Further exploration of clumps of pollen found alongside the skeletons casts further doubt on the original hypothesis. Some of the pollen came from flowers that bloom at different times of the year, making it difficult to know how they might have clumped together. When Hunt examined Leroy Gorhan’s illustrations of the pollen on Schneider 4, he saw that one of the blocks contained pollen from more than one type of plant.

See also  NASA telescope detects a cosmic question mark in deep space

“This is a red flag,” he said, because the anthers only contain pollen from those species. Even if there were two different types of flowers in the same bouquet, it wouldn’t make sense for the pollen of two different types of flowers to be closely bound together.

However, there is an easy way to stick pollen from different types of flowers together: bees.

“There are a lot of accounts of foraging bees or more than one species,” Hunt said. “What the bee does is puts the pollen into a little sac that it carries on its legs. These return to the nest, and are either eaten by the bees or stored away for future food.

Courtesy Christopher Owen Hunt

A close-up of the Shanidar Z’s torso is shown during the excavation.

Hunt found examples of ancient and modern burrows in Shanidar made by ground-nesting bees. While he and his colleagues haven’t yet found traces of pollen in those burrows, he said, “I still think it’s a very likely way” of pollen arriving near Neanderthal graves.

“It’s a perfect piece of science,” said Paul Pettit, a professor of Paleolithic archeology at Durham University in the United Kingdom, who was not involved in the new study.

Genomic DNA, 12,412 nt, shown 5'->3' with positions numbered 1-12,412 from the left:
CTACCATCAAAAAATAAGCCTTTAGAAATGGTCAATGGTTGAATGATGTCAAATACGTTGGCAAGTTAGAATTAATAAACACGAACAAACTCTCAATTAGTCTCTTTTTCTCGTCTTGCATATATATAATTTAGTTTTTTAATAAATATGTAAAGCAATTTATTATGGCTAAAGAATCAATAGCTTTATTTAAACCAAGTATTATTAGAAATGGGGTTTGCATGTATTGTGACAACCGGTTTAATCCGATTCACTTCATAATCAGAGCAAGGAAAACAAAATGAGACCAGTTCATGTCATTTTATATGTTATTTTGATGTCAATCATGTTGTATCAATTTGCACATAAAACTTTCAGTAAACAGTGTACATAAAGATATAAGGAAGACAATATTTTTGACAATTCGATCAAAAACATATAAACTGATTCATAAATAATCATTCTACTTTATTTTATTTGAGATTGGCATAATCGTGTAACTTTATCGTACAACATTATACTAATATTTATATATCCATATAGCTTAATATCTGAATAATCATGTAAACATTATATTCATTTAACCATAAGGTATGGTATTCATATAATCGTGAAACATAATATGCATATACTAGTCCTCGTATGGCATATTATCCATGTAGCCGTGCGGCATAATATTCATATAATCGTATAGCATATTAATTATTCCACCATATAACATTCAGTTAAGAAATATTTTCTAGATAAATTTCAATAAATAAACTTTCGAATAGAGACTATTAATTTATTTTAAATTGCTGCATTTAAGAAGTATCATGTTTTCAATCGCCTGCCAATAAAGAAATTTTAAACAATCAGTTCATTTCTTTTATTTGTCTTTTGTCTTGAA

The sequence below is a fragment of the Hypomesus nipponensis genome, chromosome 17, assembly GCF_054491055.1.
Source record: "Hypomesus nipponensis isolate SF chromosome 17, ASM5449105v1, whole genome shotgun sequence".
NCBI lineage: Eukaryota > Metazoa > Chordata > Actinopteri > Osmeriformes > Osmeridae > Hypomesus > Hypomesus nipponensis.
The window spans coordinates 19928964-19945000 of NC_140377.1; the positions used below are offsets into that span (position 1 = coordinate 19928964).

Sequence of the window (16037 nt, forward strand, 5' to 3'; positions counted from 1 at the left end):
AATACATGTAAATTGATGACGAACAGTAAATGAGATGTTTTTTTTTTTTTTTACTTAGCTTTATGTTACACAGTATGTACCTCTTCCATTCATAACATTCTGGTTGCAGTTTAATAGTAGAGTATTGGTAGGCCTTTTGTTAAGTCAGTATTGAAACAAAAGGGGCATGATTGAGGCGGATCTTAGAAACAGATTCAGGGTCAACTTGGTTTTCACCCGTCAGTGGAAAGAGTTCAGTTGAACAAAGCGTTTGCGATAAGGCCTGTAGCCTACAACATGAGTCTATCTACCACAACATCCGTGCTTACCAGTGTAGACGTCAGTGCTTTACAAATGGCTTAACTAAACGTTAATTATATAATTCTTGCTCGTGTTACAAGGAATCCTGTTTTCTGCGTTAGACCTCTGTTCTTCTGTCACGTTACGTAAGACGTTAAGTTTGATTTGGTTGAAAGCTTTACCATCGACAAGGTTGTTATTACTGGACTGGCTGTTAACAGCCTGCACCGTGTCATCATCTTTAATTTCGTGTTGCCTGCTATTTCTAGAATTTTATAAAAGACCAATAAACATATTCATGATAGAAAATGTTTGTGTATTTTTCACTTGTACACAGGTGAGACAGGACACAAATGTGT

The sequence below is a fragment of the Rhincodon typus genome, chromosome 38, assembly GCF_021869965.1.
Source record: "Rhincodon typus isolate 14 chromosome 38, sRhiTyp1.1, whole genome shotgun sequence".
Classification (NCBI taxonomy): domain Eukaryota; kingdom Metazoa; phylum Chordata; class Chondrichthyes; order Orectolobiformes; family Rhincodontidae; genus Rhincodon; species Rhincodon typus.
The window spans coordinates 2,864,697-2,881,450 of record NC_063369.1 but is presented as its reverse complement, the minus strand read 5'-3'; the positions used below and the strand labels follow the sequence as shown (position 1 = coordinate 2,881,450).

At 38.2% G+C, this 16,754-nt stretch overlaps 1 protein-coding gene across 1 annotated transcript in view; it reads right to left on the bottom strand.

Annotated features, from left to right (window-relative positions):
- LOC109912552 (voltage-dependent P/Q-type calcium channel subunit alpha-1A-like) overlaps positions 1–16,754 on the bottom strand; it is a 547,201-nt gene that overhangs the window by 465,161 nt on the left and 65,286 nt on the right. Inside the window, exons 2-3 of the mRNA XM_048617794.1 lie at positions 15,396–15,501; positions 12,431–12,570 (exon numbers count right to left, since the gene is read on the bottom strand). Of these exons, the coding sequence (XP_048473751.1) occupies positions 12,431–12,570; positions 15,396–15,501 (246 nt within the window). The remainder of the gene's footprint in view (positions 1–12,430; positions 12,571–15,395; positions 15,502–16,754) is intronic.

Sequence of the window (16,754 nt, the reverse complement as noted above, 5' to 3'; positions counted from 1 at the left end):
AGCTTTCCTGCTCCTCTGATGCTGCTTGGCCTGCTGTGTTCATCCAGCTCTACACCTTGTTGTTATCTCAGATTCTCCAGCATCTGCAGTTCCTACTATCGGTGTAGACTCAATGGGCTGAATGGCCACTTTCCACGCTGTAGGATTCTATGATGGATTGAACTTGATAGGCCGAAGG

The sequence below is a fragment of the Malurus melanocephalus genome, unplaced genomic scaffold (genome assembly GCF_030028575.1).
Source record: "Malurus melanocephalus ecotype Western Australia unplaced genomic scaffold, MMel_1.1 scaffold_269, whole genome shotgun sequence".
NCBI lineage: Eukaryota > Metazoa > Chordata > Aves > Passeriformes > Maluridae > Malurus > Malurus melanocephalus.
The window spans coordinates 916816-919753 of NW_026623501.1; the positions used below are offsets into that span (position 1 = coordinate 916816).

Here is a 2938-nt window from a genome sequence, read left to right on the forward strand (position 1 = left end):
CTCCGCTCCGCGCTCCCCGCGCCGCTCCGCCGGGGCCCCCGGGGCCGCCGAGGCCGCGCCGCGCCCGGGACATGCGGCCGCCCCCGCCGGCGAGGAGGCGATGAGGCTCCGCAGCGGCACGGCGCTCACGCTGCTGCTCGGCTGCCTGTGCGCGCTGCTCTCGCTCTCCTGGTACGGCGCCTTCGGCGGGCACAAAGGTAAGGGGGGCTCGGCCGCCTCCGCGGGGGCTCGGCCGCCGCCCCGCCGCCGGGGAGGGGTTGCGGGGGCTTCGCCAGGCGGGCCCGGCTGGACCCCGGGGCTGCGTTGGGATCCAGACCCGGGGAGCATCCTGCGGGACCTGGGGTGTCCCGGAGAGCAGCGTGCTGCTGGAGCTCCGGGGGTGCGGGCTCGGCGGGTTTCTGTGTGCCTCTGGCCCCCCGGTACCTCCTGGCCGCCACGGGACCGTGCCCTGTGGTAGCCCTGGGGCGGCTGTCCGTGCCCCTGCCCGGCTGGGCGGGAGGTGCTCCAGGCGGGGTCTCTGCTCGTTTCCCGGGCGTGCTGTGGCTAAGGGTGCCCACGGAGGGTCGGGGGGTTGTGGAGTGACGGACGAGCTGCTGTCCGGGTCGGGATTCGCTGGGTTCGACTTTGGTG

“The big problem is why is all the pollen crumbled and squashed together in these little clusters,” Pettitt said. From his point of view, it appears that Hunt “has already succeeded in establishing that he is probably a bee.”

Fred Smith, professor emeritus of anthropology and biological sciences at Illinois State University, said that while there is no conclusive evidence that pollen arrived by bees, “this paper makes the original flower burial hypothesis very improbable in the way Solecki formulated.” Who did not participate in the study. “And I think they proved by flattening and decomposing the pollen that the pollen is old, not introduced by modern pollution.”

See also  NASA launches its own retro space game

While Hunt and colleagues’ work suggests that the flower burial hypothesis is incorrect, recent work on Neanderthals in Chanidar Cave supports the basic message of the ancient theory: that Neanderthals treated their dead with care.

Courtesy Christopher Owen Hunt

The excavation site of Shanidar Cave shown in May 2017.

The cave itself seems to hold some kind of meaning, as the skeletons were buried there separately, years apart. “As far as I can see, they must have had stories in their collections about, ‘Well, that’s what we did with Grandma, and now that young Joe is dead, maybe we should put him in the same place.'” Hunt said.

The skeletons found in the cave share common directions and locations, indicating that there may have been some meaning attached to how they were buried. Chandra 4 and Chandra Z, A more recent discovery of the skeleton was published in 2020They are found near scattered pieces of wood. Hunt said he wondered if the twigs came from branches that were placed over the bodies to protect them.

In particular, Hunt said that Shanidar Z was in a position as if she was asleep.

“There was tenderness there. They clearly cared about this person.” “Because why would you do that?”

Leave a Reply

Your email address will not be published. Required fields are marked *